5 Immigration barriers faced by survivors of abuse: An Advocate’s Perspective
by Zakia Afrin
Immigration can be difficult even when people opt for it. Cultural shock, ideological challenges, linguistic divides may expose human beings to trauma. The helplessness can be compounded many times over when a loved one poses a threat and instills a sense of fear. Many survivors we work with identify with this situation. Advocates point out some specific challenges that immigrant survivors face:
- Immigrant survivors may face additional barriers in seeking help or leaving an abusive relationship. Complexities can arise due to lack of information, cultural barriers including language shortcomings, immigration status, financial dependencies, and expectations of law enforcement among many others. Today only two third of the world’s countries recognize domestic violence as a separate category of crime. Depending on the countries people immigrate from, their understanding of what constitutes domestic violence and how the society will respond may vary. These issues often impact a survivor’s decision to seek help or carry on within abuse.
- Leaving an abuser may not result in a happily-ever –after situation for a survivor. Immigration status play a big role in determining whether a survivor will be eligible to receive public assistance, secure employment or even stay in the United States on their own. Though immigration related benefits exist, they do not apply to everyone. Immigration relief for survivors like VAWA self-petition, U visa, T visa have stringent requirements that are difficult to meet. Many times children born in the US to a parent who is dependent on an abusive partner further complicate the issue. Imagine the dilemma of a mother on a dependent spouse visa, who must return to her home country if the marriage is terminated, without the guarantee of being able to take her US citizen child with her.
- Making a hard decision to leave an abusive spouse despite barriers and an uncertain future in the US, oftentimes proves to be more difficult than one would expect. Lack of language access at different level of points of contact for a survivor is astounding. With the exception of Santa Clara County and few others, immigrant survivors face challenges in communicating with law enforcement, court systems and hearings due to lack of interpreters. Maitri has heard of incidents from survivors where neighbors, children or even relatives of the abuser were used as interpreters and the truth never came out. In many instances, survivors have to depend on bringing in their own interpreters for hearings. Where the court provides interpreters, most of the Asian languages are not certified by the Judicial council leaving room for inadequate and improper interpretation.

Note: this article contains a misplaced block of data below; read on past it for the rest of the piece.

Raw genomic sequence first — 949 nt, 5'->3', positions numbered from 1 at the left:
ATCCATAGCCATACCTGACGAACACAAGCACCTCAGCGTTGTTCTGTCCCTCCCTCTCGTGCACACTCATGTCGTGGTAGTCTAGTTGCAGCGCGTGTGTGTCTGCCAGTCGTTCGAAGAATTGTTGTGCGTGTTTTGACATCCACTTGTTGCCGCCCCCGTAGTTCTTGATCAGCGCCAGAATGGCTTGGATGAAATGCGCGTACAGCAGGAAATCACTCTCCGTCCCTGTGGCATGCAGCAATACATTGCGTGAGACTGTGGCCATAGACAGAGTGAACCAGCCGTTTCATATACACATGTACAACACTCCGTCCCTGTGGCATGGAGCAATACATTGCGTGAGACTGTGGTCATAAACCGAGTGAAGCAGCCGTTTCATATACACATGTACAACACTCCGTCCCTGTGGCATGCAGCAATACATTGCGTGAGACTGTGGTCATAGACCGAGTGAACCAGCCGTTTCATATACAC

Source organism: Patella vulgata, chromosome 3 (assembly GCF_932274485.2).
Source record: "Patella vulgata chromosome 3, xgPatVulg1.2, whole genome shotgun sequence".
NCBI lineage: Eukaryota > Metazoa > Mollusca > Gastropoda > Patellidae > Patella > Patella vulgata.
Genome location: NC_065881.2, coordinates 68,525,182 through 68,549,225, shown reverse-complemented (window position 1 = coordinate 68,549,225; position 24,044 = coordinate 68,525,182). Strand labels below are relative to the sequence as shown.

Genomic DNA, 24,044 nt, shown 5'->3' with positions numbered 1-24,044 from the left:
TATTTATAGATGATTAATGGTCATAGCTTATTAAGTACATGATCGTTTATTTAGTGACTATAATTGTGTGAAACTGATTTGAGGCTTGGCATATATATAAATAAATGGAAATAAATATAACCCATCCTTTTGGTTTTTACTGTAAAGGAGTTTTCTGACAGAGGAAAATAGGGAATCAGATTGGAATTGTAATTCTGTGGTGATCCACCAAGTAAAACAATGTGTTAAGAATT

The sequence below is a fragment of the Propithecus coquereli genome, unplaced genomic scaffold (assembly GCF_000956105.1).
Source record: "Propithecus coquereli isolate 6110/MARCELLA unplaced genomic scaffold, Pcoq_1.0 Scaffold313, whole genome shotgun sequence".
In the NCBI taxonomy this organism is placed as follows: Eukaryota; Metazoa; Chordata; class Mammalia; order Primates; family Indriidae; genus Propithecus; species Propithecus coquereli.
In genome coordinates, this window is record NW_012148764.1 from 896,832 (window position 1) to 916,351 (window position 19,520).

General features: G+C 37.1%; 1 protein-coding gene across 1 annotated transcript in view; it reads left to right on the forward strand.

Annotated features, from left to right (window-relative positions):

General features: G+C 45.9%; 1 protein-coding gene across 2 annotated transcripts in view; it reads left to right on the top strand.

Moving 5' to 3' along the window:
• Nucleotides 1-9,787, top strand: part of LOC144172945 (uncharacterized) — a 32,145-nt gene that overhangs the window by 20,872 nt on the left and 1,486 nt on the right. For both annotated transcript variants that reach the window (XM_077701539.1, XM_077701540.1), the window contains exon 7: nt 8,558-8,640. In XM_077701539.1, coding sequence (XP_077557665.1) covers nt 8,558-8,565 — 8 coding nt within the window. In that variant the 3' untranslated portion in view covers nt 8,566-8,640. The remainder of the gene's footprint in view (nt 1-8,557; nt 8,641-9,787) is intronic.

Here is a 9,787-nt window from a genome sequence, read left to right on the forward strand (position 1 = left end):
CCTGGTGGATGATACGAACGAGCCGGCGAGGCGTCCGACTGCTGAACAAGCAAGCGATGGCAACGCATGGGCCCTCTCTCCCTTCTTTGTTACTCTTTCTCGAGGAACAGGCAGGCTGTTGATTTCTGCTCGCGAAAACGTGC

- Comprehensive immigration reform is likely to benefit the immigrant community in general and survivors of domestic violence in particular. Without the fear of deportation, financial and immigration related dependence on an abusive partner, lack of access to justice systems and discrimination embedded in relevant social structures, all individuals can thrive. It will allow survivors to have more choices in their lives than currently available.
- Cultural Stereotyping hurts all immigrants including survivors of domestic violence. Selective enforcement of laws that apply to everyone and enactment of laws based on cultural stereotypes may deter survivors belonging to specific cultural groups from reaching out for help. An example of such effort would be sex selective abortion ban laws currently enforced in 8 States which disproportionately affect Women of Asian origin in general and Indian and Chinese women in particular,
In our everyday work at Maitri, we deal with these facts and engage in community education around them. Within Maitri, we are increasing capacity to provide adequate linguistic and culturally informed support for our clients by providing immigration assistance and trained interpreters. At the county, state and federal level, we are bringing about these discussions to improve services for immigrant survivors. As we approach 25 years of Maitri services, we look towards a future where everyone in California irrespective of immigration status will be able to thrive individually and as a community.